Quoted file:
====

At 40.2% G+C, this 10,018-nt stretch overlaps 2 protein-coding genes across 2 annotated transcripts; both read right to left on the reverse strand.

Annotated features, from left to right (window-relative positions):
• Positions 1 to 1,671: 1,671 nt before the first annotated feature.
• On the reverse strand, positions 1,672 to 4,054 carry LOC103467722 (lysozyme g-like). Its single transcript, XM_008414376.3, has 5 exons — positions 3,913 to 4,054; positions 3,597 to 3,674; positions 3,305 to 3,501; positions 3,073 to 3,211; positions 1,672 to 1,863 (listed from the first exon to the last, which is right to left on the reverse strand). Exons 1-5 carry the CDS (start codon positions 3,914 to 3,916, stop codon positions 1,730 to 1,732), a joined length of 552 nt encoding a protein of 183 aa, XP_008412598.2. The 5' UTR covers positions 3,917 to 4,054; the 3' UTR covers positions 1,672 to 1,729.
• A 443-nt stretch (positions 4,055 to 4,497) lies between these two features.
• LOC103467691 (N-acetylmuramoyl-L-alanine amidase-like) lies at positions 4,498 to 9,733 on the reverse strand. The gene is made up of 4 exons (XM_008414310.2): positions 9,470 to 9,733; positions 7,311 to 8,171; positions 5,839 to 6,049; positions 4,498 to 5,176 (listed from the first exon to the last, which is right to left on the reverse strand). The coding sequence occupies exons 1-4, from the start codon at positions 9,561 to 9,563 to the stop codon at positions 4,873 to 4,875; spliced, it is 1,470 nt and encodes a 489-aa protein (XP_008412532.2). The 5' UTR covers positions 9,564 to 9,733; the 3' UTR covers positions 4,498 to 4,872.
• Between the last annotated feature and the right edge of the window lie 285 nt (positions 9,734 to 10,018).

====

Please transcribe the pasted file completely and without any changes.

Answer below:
At 40.2% G+C, this 10,018-nt stretch overlaps 2 protein-coding genes across 2 annotated transcripts; both read right to left on the reverse strand.

Annotated features, from left to right (window-relative positions):
• Positions 1 to 1,671: 1,671 nt before the first annotated feature.
• On the reverse strand, positions 1,672 to 4,054 carry LOC103467722 (lysozyme g-like). Its single transcript, XM_008414376.3, has 5 exons — positions 3,913 to 4,054; positions 3,597 to 3,674; positions 3,305 to 3,501; positions 3,073 to 3,211; positions 1,672 to 1,863 (listed from the first exon to the last, which is right to left on the reverse strand). Exons 1-5 carry the CDS (start codon positions 3,914 to 3,916, stop codon positions 1,730 to 1,732), a joined length of 552 nt encoding a protein of 183 aa, XP_008412598.2. The 5' UTR covers positions 3,917 to 4,054; the 3' UTR covers positions 1,672 to 1,729.
• A 443-nt stretch (positions 4,055 to 4,497) lies between these two features.
• LOC103467691 (N-acetylmuramoyl-L-alanine amidase-like) lies at positions 4,498 to 9,733 on the reverse strand. The gene is made up of 4 exons (XM_008414310.2): positions 9,470 to 9,733; positions 7,311 to 8,171; positions 5,839 to 6,049; positions 4,498 to 5,176 (listed from the first exon to the last, which is right to left on the reverse strand). The coding sequence occupies exons 1-4, from the start codon at positions 9,561 to 9,563 to the stop codon at positions 4,873 to 4,875; spliced, it is 1,470 nt and encodes a 489-aa protein (XP_008412532.2). The 5' UTR covers positions 9,564 to 9,733; the 3' UTR covers positions 4,498 to 4,872.
• Between the last annotated feature and the right edge of the window lie 285 nt (positions 9,734 to 10,018).